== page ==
Manchester property firm Igloo Regeneration has committed to being a vegetarian company, and will no longer reimburse expenses related to meat products, it has told the BBC. [1]

The policy covers workshop catering, corporate entertaining and individual staff members’ snack purchases.

Speaking to Radio 5 Live’s Wake Up to Money, Igloo development surveyor Kate Marfleet – head of the firm’s values team – explained that the policy stemmed from an internal vote last year, in which only a few employees dissented.

She said: “We realised we needed the whole company to come on board, it couldn’t just be imposed. We had some justifications as to why it was a good idea – mostly environmental. There were some reservations from staff, but most of those were based on them being unsure of the environmental impact.”

As many of Igloo’s employees work outside the office, the policy is self-policing and encourages staff to take a common-sense approach.

For example, Marfleet said: “If you’re gluten-free, and there’s no suitable vegetarian option, then you can make a choice. And if you are somewhere where there is no vegetarian option, then obviously you shouldn’t starve. Even if you decided you really wanted a bacon sandwich, then that’s fine – but the company won’t pay for it.”

Igloo director John Long noted: “We’re not checking the bins. The important thing is that we want to treat everyone as a grownup.”

He admitted: “A lot of people thought it was challenging when we first talked about it. We knew it could be controversial internally.” However, he added: “We spend a lot of time thinking about the impact of our property development on the planet. We invest a lot of time thinking about sustainability and we’ve been thinking about carbon for 20 years. About six months ago, we thought we ought to look at ourselves, rather than just our projects.”

Igloo’s policy recalls a similar one announced by co-working brand WeWork in 2018. [2] In a memo to staff, co-founder Miguel McKinley wrote: “New research indicates that avoiding meat is one of the biggest things an individual can do to reduce their personal environmental impact, even more than switching to a hybrid car.”

What should leaders take away from the emergence of such policies?

The Institute of Leadership & Management’s head of research, policy and standards Kate Cooper says: “Some firms already take an ethical stance on expenses in other fields – for instance, by saying they won’t fund alcohol, which certainly sends out a strong message. But what’s really interesting about Igloo’s position is the level of internal support it attracted. It’s impossible to take for granted that other types of organisations would share that enthusiasm, which underlines how difficult these sorts of initiatives can be. All the time, they are presenting challenges to existing practices.”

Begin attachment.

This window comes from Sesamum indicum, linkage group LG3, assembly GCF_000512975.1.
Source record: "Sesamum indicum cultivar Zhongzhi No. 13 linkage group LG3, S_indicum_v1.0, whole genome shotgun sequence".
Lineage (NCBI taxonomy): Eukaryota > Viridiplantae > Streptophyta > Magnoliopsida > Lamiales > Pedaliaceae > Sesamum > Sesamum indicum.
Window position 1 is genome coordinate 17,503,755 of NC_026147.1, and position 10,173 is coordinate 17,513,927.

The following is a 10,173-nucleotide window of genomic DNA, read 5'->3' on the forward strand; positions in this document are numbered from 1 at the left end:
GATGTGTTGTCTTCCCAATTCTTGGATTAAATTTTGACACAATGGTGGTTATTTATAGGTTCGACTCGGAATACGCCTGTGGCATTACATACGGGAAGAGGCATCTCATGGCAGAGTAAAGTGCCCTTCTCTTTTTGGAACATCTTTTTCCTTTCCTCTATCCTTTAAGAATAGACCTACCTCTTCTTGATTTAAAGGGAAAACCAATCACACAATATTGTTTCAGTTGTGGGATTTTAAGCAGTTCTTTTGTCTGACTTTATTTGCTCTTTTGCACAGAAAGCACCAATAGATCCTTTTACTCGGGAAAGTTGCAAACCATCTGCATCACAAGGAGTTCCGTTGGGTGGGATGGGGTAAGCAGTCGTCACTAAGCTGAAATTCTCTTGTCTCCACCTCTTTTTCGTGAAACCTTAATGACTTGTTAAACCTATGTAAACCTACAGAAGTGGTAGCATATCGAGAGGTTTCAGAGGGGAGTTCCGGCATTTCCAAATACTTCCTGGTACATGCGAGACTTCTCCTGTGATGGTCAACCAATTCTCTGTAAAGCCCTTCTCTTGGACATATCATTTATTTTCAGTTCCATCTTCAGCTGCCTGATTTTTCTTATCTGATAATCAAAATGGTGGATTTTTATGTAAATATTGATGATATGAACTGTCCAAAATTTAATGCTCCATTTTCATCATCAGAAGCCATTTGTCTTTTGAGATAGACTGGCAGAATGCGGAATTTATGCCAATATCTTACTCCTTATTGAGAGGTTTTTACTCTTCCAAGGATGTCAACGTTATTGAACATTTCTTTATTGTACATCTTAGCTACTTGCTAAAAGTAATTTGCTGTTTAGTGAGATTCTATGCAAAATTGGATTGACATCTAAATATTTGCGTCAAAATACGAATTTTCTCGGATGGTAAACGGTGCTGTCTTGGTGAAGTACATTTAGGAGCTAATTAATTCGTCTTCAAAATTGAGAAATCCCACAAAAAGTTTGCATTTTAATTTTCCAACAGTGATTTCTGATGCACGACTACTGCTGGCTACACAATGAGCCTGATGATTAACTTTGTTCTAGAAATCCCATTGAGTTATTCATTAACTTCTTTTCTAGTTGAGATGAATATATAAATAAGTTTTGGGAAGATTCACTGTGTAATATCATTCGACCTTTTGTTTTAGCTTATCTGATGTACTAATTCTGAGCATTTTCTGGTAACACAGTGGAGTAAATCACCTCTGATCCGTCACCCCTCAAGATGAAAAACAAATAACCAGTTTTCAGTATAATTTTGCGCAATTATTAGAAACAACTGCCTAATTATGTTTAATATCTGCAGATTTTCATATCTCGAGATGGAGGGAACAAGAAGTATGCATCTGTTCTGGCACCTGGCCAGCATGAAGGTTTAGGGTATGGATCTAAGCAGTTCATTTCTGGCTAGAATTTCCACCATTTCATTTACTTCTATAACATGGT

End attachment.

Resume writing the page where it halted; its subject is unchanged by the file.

Cooper notes: “Greta Thunberg and many others have said that the best thing we can do on a personal level to fight climate change is to reduce our meat consumption – but the step Igloo has taken is to say, ‘Right – this is actually beyond the individual. It’s about looking at how we can support the individual in delivering on those intentions. How can we send messages not just to our employees, but to our customers and everyone in our supply chain that we’re taking climate change seriously?’

“They’ve adopted a policy that may present some individuals with a measure of irritation or discomfort – but in the end, no one is going to want for nourishment. People are still free to buy meat products if necessary – it’s just that the company won’t reimburse them. And that will, in the long run, influence workers’ purchasing behaviour.”

Cooper predicts that, as time goes on, we will see many more schemes like Igloo’s. “Leaders who bring such initiatives to the table must recognise that resistance and dissention are inevitable,” she says. “But it’s about holding the line and riding the policy through. That said, Igloo’s impressive level of buy-in provides us with a revealing insight into how there’s a tangible willingness in certain quarters to take decisive action.”

She adds: “Companies are typically so focused on delivering results to their clients and customers that they often forget they are powerful consumer voices, too. These sorts of schemes – which pose no immediate cost concerns – give them a chance to say, ‘Okay – we’ll go through this short-term period of discomfort and change, because we want to deliver on these objectives for the greater good.’”

For further insights on the themes raised in this blog, check out the Institute’s resources on integrity

Source refs: [1] [2]